Spotlight on: James Lomas-Holt, Embodied Carbon & Net Zero Carbon Expert

06 June 2022

James Lomas-Holt leads on embodied carbon in our Manchester sustainability team, helping clients to achieve their sustainability goals. In this article, we look at how to reduce embodied carbon in construction through advanced modelling and design.

James joined Ridge in 2020 through our acquisition of Scott Hughes Design, after spending seven years progressing through the ranks in the sustainability team and having recently been promoted to Associate. Over his professional career, James has gained extensive experience in advising clients on how to achieve sustainability goals, whether that be BREEAM, under which he holds an assessor and AP license, Net Zero Carbon in Construction, embodied carbon, or other bespoke solutions. James works as part of the larger Ridge Sustainability team delivering Net Zero Carbon (NZC) solutions nationally.

Delivering Net Zero Carbon at Ridge

At Ridge we help our clients identify and deliver NZC both for operational and embodied carbon, utilising our extensive multi-disciplinary skills to support our clients in decarbonising their assets across new construction and retrofit in line with funding and planning requirement and ESG policies.

James is the lead Embodied Carbon Analyst, in our Manchester office, helping his clients to achieve NZC – in construction – through working with the design team from the early design stages to advise and encourage the use of materials with a reduced carbon impact.

Embodied Carbon

  • ‘Embodied carbon’ refers to the carbon emissions associated with the production, supply and construction of materials which make up a new building or infrastructure project. The scope of emissions also includes in-use maintenance, repair and replacement of materials over the life of the scheme, and also the eventual end-of-life impacts.
  • ‘Upfront’ embodied carbon focuses specifically on the impacts up to practical completion, with no further consideration of in use or end of life impacts.
  • 11% of global greenhouse gas emissions are attributable to embodied carbon in the built environment (Bringing embodied carbon upfront, World Green Building Council, September 2019).

How to reduce upfront embodied carbon

  • Model, monitor and minimise upfront embodied carbon as early as possible in the design process
  • Look for lower carbon alternatives to proposed materials.
  • Reduce or remove reliance on Portland cement in concrete mixes (i.e. through specifying cement replacement such as fly ash or GGBS).
  • Maximise recycled content of materials (e.g., recycled aggregates from local sources in place of quarried aggregate, higher recycled rates in structural steel).
  • Use products with Environmental Product Declarations (EPDs).
  • Reduce construction emissions e.g. AdBlue fuel additives, biofuels, electricity.
  • Utilise off site modular construction.

The UK Green Building Council (UKGBC) has developed a framework definition for Net Zero Carbon buildings, which sets out the process for demonstrating that a development has achieved Net Zero Carbon status. This can be split into two parts currently: Net Zero Carbon – in construction, Net Nero Carbon – in operation. A third route – Net Zero Carbon – whole life, is currently under development by the industry. Ridge is currently working with a wide variety of clients to demonstrate compliance with these definitions.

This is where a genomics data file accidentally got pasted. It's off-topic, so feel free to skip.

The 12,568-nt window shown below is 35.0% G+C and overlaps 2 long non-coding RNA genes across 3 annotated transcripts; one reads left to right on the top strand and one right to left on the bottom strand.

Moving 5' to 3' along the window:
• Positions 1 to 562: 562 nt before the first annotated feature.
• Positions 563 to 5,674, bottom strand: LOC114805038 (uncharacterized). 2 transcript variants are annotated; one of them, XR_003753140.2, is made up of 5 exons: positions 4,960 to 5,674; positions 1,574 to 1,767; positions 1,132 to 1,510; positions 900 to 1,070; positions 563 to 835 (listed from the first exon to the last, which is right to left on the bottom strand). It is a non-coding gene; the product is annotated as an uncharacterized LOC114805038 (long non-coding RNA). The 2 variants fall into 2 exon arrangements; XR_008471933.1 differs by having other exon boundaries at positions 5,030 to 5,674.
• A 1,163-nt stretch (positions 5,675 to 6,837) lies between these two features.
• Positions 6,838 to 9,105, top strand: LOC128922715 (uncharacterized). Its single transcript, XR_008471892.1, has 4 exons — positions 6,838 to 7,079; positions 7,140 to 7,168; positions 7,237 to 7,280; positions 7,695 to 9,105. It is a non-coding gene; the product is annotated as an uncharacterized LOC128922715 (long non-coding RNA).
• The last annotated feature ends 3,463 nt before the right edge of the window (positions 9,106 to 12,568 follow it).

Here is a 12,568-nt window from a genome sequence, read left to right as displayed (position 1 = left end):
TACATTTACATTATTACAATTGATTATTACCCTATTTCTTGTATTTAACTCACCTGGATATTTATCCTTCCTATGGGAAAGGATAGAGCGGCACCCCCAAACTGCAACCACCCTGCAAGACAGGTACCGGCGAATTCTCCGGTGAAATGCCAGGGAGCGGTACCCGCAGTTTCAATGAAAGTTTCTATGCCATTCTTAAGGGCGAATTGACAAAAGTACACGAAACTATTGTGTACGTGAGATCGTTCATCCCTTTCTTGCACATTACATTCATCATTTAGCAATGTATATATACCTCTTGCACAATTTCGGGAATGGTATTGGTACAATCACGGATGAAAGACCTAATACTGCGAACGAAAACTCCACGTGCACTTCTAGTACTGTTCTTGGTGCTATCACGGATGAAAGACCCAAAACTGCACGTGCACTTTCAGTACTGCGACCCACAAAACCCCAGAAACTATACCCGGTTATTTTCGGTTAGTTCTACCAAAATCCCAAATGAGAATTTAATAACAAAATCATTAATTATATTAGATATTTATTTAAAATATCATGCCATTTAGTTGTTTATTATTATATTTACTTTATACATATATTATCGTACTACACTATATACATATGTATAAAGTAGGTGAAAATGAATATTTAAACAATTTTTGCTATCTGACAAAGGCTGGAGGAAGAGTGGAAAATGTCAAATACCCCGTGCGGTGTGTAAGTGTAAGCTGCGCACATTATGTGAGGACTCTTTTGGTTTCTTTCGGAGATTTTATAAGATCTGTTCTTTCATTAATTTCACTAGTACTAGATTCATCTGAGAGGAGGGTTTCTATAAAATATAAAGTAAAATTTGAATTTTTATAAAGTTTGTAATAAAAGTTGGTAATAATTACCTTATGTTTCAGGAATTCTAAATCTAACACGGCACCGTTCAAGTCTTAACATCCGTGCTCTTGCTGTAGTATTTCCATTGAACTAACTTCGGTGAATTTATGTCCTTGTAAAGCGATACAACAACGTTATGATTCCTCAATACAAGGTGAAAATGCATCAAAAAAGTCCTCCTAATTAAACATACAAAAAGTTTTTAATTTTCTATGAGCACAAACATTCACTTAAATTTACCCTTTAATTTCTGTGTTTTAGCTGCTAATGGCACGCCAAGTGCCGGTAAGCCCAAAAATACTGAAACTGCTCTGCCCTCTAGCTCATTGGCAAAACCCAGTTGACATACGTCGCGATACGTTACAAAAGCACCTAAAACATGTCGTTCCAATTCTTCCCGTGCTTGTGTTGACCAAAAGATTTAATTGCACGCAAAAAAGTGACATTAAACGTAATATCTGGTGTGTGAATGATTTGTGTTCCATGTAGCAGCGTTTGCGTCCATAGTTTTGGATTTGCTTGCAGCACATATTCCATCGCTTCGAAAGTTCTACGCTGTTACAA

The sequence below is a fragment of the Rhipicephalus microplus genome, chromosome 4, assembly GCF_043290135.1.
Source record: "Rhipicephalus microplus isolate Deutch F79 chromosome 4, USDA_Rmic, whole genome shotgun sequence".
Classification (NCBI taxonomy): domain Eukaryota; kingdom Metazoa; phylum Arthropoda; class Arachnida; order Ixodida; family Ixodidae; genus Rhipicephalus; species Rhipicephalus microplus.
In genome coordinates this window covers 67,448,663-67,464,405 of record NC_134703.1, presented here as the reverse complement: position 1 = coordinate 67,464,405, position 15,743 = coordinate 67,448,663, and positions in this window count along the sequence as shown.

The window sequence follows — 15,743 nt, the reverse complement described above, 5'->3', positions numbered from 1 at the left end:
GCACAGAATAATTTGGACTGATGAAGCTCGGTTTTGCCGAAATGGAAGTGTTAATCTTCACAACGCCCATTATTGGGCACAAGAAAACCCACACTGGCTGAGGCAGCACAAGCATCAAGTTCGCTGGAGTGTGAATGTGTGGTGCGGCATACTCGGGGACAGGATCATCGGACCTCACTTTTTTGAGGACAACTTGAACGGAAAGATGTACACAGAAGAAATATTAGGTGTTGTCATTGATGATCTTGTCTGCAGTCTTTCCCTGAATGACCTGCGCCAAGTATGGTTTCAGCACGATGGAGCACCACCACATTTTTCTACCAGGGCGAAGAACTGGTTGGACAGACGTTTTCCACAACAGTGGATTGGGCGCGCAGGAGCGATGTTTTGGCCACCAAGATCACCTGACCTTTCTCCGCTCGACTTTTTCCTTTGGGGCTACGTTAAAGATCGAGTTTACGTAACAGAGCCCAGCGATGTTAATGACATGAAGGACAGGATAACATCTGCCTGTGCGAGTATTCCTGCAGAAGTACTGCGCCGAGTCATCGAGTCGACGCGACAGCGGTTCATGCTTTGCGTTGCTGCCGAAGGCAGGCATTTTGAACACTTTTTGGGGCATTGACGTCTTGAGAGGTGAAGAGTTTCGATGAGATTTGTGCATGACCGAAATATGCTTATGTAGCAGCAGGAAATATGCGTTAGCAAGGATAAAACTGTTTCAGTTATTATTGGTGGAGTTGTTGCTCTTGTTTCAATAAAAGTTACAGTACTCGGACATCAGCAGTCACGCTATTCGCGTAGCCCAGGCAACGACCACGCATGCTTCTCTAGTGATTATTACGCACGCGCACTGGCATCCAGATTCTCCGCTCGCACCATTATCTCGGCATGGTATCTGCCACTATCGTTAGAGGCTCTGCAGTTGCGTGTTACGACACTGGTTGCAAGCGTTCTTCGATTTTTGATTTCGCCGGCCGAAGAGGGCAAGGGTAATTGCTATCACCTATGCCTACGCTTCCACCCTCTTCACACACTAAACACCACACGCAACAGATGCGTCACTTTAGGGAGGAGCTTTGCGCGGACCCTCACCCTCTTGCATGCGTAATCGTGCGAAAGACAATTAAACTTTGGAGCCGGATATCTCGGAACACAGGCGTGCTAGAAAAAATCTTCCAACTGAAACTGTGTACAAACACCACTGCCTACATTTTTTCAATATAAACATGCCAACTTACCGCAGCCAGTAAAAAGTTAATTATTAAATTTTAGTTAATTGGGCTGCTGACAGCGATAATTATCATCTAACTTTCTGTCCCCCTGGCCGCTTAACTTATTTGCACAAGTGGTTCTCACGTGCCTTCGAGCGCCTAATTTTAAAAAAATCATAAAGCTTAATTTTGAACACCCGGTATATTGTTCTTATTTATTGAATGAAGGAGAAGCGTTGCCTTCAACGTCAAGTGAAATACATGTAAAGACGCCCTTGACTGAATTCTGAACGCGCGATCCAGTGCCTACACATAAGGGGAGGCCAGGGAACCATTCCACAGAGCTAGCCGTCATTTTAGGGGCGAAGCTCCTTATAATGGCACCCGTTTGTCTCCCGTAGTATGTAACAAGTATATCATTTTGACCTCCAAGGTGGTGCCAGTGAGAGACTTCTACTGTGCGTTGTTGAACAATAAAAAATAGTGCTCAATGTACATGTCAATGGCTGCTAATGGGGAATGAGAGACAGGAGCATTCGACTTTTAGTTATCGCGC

Net Zero Carbon – Construction: Life Cycle Assessment (LCA) modelling software is used to build a model of the development, using information on materials and quantities of the scheme (supplemented by industry recognised benchmarks and assumptions). The process should commence as early as possible in the development process, so impacts are factored into design decision making process and the opportunity to reduce carbon is maximised. The carbon model is monitored and updated throughout design and construction, with the final, RIBA Stage 6 total being used to understand the actual footprint of the scheme up to practical completion. The project team also set out how the project has been designed to reduce operational energy demand and increase on-site renewable energy supply.

Net Zero Carbon – Operational Energy: During design and construction, the scheme design incorporates features to reduce the expected energy demand. Considerations include improving the building fabric and other passive design measures, increasing building systems efficiency and providing improved energy management techniques. The project also reviews the provision of renewable energy supply, prioritising on-site sources where feasible. Once the scheme has been in operation for a year, the carbon impacts of the actual energy usage and offsets are verified using energy supply data, this must be repeated annually to maintain the declaration status.

Both above routes prioritise reducing the calculated carbon impacts as a priority, but where emissions cannot be eliminated carbon offsets are required to ensure a net zero carbon balance. Once the balance has been achieved, a scheme can be declared as Net Zero Carbon in line with the relevant definition.

Ridge is currently helping clients design and deliver against their Net Zero objectives on a number of projects across the country, including UKGBC NZC In Construction modelling and verification. One example is Units 11 & 12 Ma6nitude – Two new industrial units located at Ma6nitude Business Park in Middlewich delivering 190,000 sq ft of industrial space to Net Zero Carbon in Construction (pictured below).

For more information, please contact one of our specialists listed below, and look out for our next post which will provide more in-depth information on Net Zero Carbon in Operation.


James Lomas-Holt
Associate, Sustainability
jameslomas-holt@ridge.co.uk


Kat Adair
Associate, Sustainability
katadair@ridge.co.uk